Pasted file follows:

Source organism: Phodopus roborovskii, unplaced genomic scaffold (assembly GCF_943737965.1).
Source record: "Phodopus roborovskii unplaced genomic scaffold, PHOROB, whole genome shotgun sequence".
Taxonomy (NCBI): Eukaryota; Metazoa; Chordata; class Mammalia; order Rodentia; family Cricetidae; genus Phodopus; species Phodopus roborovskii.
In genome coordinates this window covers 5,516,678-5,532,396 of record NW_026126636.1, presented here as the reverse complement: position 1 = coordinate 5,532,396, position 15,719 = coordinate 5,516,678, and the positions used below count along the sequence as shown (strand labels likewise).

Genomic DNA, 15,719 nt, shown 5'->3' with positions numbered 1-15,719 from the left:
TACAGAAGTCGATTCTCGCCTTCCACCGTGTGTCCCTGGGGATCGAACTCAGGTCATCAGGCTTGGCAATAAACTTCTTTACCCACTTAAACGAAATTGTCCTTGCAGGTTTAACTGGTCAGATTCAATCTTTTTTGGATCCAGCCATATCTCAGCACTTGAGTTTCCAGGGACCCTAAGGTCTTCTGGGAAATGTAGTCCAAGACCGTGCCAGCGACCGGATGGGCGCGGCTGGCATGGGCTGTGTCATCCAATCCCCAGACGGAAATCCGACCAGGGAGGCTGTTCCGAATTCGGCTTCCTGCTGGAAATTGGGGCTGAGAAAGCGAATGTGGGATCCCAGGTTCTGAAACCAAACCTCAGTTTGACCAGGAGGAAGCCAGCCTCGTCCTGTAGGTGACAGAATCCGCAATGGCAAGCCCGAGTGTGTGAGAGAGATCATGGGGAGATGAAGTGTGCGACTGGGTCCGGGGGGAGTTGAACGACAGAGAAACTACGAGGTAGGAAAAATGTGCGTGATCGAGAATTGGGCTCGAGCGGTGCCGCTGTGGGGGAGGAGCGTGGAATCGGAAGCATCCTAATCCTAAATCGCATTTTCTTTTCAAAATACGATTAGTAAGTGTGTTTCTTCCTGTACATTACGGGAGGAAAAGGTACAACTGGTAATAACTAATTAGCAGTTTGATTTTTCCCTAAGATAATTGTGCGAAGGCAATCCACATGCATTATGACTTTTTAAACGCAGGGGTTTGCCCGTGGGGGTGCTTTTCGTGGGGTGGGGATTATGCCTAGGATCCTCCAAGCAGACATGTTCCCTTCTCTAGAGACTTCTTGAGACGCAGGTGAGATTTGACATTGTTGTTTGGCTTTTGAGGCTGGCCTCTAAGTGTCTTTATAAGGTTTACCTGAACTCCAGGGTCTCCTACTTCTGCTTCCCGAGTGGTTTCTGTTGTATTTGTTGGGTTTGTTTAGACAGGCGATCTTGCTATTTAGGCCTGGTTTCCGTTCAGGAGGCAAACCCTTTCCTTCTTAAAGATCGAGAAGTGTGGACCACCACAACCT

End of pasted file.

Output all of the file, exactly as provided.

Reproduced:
Source organism: Phodopus roborovskii, unplaced genomic scaffold (assembly GCF_943737965.1).
Source record: "Phodopus roborovskii unplaced genomic scaffold, PHOROB, whole genome shotgun sequence".
Taxonomy (NCBI): Eukaryota; Metazoa; Chordata; class Mammalia; order Rodentia; family Cricetidae; genus Phodopus; species Phodopus roborovskii.
In genome coordinates this window covers 5,516,678-5,532,396 of record NW_026126636.1, presented here as the reverse complement: position 1 = coordinate 5,532,396, position 15,719 = coordinate 5,516,678, and the positions used below count along the sequence as shown (strand labels likewise).

Genomic DNA, 15,719 nt, shown 5'->3' with positions numbered 1-15,719 from the left:
TACAGAAGTCGATTCTCGCCTTCCACCGTGTGTCCCTGGGGATCGAACTCAGGTCATCAGGCTTGGCAATAAACTTCTTTACCCACTTAAACGAAATTGTCCTTGCAGGTTTAACTGGTCAGATTCAATCTTTTTTGGATCCAGCCATATCTCAGCACTTGAGTTTCCAGGGACCCTAAGGTCTTCTGGGAAATGTAGTCCAAGACCGTGCCAGCGACCGGATGGGCGCGGCTGGCATGGGCTGTGTCATCCAATCCCCAGACGGAAATCCGACCAGGGAGGCTGTTCCGAATTCGGCTTCCTGCTGGAAATTGGGGCTGAGAAAGCGAATGTGGGATCCCAGGTTCTGAAACCAAACCTCAGTTTGACCAGGAGGAAGCCAGCCTCGTCCTGTAGGTGACAGAATCCGCAATGGCAAGCCCGAGTGTGTGAGAGAGATCATGGGGAGATGAAGTGTGCGACTGGGTCCGGGGGGAGTTGAACGACAGAGAAACTACGAGGTAGGAAAAATGTGCGTGATCGAGAATTGGGCTCGAGCGGTGCCGCTGTGGGGGAGGAGCGTGGAATCGGAAGCATCCTAATCCTAAATCGCATTTTCTTTTCAAAATACGATTAGTAAGTGTGTTTCTTCCTGTACATTACGGGAGGAAAAGGTACAACTGGTAATAACTAATTAGCAGTTTGATTTTTCCCTAAGATAATTGTGCGAAGGCAATCCACATGCATTATGACTTTTTAAACGCAGGGGTTTGCCCGTGGGGGTGCTTTTCGTGGGGTGGGGATTATGCCTAGGATCCTCCAAGCAGACATGTTCCCTTCTCTAGAGACTTCTTGAGACGCAGGTGAGATTTGACATTGTTGTTTGGCTTTTGAGGCTGGCCTCTAAGTGTCTTTATAAGGTTTACCTGAACTCCAGGGTCTCCTACTTCTGCTTCCCGAGTGGTTTCTGTTGTATTTGTTGGGTTTGTTTAGACAGGCGATCTTGCTATTTAGGCCTGGTTTCCGTTCAGGAGGCAAACCCTTTCCTTCTTAAAGATCGAGAAGTGTGGACCACCACAACCT